You people today are shocked by the ‘division’ and ‘extremism’ of your talk radio, and yet here are only some of the names which I called by political enemies, the Jeffersonian Jacobins: "refuse of nations"; "yelper of the Democratic kennels"; "vile old wretch"; "tool of a baboon"; "frog-eating, man-eating, blood drinking cannibals"; "I say, beware, ye under-strapping cut-throats who walk in rags and sleep amidst filth and vermin; for if once the halter gets round your flea-bitten necks, howling and confessing will come too late." I wrote of the "base and hellish calumnies" propagated by the Jacobins, and of "tearing the mask from the artful and ferocious villains who, owing to the infatuation of the poor, and the supineness of the rich, have made such fearful progress in the destruction of all that is amiable and good and sacred among men." Among the milder examples of my description of Jacobins was the following:

"The sect of the Jacobins have attached themselves in every country they have been suffered to enter. They are a sort of flies, that naturally settle on the excremental and corrupted parts of the body politic. . . . The persons who composed this opposition, and who thence took the name of Anti-Federalists, were not equal to the Federalists, either in point of riches or respectability. They were in general, men of bad moral characters embarrassed in their private affairs, or the tools of such as were. Men of this caste naturally feared the operation of a Government embued with sufficient strength to make itself respected, and with sufficient wisdom to exclude the ignorant and wicked from a share in its administration."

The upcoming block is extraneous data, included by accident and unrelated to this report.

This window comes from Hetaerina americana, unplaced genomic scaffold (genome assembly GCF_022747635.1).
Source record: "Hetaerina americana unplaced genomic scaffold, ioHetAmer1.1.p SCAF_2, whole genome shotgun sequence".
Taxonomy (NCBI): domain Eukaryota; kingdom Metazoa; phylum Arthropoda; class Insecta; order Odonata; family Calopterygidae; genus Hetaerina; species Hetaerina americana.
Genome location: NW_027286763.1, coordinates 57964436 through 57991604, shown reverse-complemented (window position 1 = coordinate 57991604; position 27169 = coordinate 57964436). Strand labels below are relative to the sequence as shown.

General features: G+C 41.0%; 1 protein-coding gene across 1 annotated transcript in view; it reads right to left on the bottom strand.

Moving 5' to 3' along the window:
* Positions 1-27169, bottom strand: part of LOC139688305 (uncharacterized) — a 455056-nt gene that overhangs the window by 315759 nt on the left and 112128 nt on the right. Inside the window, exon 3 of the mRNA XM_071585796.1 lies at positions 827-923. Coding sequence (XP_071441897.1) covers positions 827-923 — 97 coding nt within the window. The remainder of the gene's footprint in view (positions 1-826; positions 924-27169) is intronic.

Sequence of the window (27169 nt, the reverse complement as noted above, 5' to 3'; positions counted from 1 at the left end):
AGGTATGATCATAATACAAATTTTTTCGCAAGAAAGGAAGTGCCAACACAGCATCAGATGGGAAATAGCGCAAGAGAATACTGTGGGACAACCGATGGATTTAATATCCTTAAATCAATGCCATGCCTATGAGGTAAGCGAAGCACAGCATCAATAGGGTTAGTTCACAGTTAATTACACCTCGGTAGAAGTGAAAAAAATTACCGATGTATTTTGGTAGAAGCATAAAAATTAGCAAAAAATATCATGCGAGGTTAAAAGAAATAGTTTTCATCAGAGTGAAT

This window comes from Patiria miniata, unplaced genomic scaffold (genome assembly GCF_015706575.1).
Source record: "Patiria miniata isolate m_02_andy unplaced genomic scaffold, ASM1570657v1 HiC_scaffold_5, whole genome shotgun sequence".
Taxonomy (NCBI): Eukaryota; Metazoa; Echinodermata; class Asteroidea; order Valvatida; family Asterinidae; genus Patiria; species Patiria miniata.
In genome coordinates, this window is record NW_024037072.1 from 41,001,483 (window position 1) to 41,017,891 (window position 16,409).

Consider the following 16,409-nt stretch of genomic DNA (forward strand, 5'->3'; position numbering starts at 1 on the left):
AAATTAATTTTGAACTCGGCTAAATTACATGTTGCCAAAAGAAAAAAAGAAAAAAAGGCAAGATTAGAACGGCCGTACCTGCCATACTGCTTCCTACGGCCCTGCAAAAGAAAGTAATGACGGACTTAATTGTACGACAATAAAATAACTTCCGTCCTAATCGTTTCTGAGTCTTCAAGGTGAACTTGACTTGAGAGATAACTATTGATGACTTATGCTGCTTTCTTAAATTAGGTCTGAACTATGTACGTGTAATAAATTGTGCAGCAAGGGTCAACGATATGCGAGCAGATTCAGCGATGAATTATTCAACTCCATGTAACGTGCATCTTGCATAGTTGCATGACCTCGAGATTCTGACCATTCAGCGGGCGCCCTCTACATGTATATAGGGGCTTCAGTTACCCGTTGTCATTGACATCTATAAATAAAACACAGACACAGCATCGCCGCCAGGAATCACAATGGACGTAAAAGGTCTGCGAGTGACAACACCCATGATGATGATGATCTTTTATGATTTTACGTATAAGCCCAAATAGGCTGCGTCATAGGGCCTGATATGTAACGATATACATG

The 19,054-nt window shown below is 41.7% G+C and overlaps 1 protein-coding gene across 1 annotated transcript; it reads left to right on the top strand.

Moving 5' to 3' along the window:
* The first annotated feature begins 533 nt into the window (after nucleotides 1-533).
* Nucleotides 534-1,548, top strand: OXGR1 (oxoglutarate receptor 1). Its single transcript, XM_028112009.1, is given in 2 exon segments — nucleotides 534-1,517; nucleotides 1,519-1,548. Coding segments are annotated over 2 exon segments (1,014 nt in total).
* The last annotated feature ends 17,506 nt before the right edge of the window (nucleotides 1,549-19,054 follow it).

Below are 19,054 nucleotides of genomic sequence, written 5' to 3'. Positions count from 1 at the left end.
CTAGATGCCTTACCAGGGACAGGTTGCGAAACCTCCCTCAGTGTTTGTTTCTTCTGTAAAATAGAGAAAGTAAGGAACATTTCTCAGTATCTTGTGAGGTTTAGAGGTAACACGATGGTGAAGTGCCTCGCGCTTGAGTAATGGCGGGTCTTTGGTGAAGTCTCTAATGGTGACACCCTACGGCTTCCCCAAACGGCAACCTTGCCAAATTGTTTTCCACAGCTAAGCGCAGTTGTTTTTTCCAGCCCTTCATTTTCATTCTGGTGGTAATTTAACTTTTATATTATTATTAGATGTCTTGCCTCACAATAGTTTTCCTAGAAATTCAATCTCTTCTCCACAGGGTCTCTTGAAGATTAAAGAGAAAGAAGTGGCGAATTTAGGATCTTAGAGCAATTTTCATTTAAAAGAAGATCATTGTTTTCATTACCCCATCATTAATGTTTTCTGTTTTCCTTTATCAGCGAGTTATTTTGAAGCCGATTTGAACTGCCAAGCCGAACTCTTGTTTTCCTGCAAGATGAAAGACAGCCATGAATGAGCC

Gad, but I did dislike that snooty Jefferson and his Francophile cabal! But, it strikes me that much of this description would admirable fit the reaction of puffy, fifty-something liberals, condescending intellectuals, and multimillionaire Hollywood players and songstresses to your President , especially his unforgivable proclivity to “exclude the ignorant and wicked from a share in its administration" and his inability to comprehend the superiority of their wisdom.

I raise a glass to you all, for 230 years of Free Expression, and God grant that none shall ever be afraid to bay at pieties and bark at curs!

An Exemplar of the Freedom to Cavail that Porcupine is praising can be found among the members of the Life, Liberty and Property Community - jealous watchdogs of our Common Freedoms. The Carnival of Liberty is one year old today, and the Anniversary Carnival can be found at The Unrepentant Individual by clicking HERE. A motlier crew, and more diverse range of opinion, would be difficult to find - and better reading and writing than in a month of New York Times is merely the Norm.